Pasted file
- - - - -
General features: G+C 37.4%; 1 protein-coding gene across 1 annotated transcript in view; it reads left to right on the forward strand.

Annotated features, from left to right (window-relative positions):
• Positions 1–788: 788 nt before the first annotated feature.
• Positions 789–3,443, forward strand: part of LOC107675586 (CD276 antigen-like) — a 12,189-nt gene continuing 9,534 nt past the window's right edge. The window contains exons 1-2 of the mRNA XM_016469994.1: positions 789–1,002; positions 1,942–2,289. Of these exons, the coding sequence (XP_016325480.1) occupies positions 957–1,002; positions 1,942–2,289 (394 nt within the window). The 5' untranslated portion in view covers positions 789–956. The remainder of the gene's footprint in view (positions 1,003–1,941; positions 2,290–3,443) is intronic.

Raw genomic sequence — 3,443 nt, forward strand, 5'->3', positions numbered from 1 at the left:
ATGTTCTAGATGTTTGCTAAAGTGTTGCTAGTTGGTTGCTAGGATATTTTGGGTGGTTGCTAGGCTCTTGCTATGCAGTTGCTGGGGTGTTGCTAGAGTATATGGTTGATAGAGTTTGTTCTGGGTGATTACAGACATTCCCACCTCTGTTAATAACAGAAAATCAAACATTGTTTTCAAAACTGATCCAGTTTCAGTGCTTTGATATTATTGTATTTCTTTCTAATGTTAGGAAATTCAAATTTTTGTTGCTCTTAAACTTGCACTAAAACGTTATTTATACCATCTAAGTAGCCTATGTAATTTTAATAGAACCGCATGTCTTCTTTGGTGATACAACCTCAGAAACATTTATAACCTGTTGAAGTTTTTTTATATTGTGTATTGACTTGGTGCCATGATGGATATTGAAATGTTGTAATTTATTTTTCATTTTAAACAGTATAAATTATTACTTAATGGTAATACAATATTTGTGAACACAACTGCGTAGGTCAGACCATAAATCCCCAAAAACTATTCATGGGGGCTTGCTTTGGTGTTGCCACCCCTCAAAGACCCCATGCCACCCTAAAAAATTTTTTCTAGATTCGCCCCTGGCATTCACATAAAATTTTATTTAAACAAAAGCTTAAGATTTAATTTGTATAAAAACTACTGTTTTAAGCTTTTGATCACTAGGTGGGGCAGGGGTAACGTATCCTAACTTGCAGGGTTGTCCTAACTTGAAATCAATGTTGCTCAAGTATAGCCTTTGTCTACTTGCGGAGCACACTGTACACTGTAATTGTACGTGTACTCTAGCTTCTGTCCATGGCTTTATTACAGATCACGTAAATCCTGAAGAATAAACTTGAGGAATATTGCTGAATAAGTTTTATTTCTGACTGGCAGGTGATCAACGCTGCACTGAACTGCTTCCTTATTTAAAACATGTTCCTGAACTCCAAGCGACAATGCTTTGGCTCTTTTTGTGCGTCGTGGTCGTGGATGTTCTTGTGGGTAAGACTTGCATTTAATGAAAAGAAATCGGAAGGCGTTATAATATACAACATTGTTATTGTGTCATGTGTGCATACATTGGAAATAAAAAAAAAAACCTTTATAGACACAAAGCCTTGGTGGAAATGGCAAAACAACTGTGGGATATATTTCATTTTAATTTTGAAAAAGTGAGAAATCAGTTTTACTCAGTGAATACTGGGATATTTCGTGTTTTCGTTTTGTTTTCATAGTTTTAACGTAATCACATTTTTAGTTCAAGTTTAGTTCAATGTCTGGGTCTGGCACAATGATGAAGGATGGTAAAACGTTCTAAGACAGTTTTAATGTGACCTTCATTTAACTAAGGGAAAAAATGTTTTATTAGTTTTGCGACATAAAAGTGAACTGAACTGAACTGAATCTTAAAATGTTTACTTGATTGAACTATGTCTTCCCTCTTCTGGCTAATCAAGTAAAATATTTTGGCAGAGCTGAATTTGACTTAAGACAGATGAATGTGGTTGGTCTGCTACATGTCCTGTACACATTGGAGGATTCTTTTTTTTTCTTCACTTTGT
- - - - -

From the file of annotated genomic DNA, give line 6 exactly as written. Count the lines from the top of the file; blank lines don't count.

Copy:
ATGTTCTAGATGTTTGCTAAAGTGTTGCTAGTTGGTTGCTAGGATATTTTGGGTGGTTGCTAGGCTCTTGCTATGCAGTTGCTGGGGTGTTGCTAGAGTATATGGTTGATAGAGTTTGTTCTGGGTGATTACAGACATTCCCACCTCTGTTAATAACAGAAAATCAAACATTGTTTTCAAAACTGATCCAGTTTCAGTGCTTTGATATTATTGTATTTCTTTCTAATGTTAGGAAATTCAAATTTTTGTTGCTCTTAAACTTGCACTAAAACGTTATTTATACCATCTAAGTAGCCTATGTAATTTTAATAGAACCGCATGTCTTCTTTGGTGATACAACCTCAGAAACATTTATAACCTGTTGAAGTTTTTTTATATTGTGTATTGACTTGGTGCCATGATGGATATTGAAATGTTGTAATTTATTTTTCATTTTAAACAGTATAAATTATTACTTAATGGTAATACAATATTTGTGAACACAACTGCGTAGGTCAGACCATAAATCCCCAAAAACTATTCATGGGGGCTTGCTTTGGTGTTGCCACCCCTCAAAGACCCCATGCCACCCTAAAAAATTTTTTCTAGATTCGCCCCTGGCATTCACATAAAATTTTATTTAAACAAAAGCTTAAGATTTAATTTGTATAAAAACTACTGTTTTAAGCTTTTGATCACTAGGTGGGGCAGGGGTAACGTATCCTAACTTGCAGGGTTGTCCTAACTTGAAATCAATGTTGCTCAAGTATAGCCTTTGTCTACTTGCGGAGCACACTGTACACTGTAATTGTACGTGTACTCTAGCTTCTGTCCATGGCTTTATTACAGATCACGTAAATCCTGAAGAATAAACTTGAGGAATATTGCTGAATAAGTTTTATTTCTGACTGGCAGGTGATCAACGCTGCACTGAACTGCTTCCTTATTTAAAACATGTTCCTGAACTCCAAGCGACAATGCTTTGGCTCTTTTTGTGCGTCGTGGTCGTGGATGTTCTTGTGGGTAAGACTTGCATTTAATGAAAAGAAATCGGAAGGCGTTATAATATACAACATTGTTATTGTGTCATGTGTGCATACATTGGAAATAAAAAAAAAAACCTTTATAGACACAAAGCCTTGGTGGAAATGGCAAAACAACTGTGGGATATATTTCATTTTAATTTTGAAAAAGTGAGAAATCAGTTTTACTCAGTGAATACTGGGATATTTCGTGTTTTCGTTTTGTTTTCATAGTTTTAACGTAATCACATTTTTAGTTCAAGTTTAGTTCAATGTCTGGGTCTGGCACAATGATGAAGGATGGTAAAACGTTCTAAGACAGTTTTAATGTGACCTTCATTTAACTAAGGGAAAAAATGTTTTATTAGTTTTGCGACATAAAAGTGAACTGAACTGAACTGAATCTTAAAATGTTTACTTGATTGAACTATGTCTTCCCTCTTCTGGCTAATCAAGTAAAATATTTTGGCAGAGCTGAATTTGACTTAAGACAGATGAATGTGGTTGGTCTGCTACATGTCCTGTACACATTGGAGGATTCTTTTTTTTTCTTCACTTTGT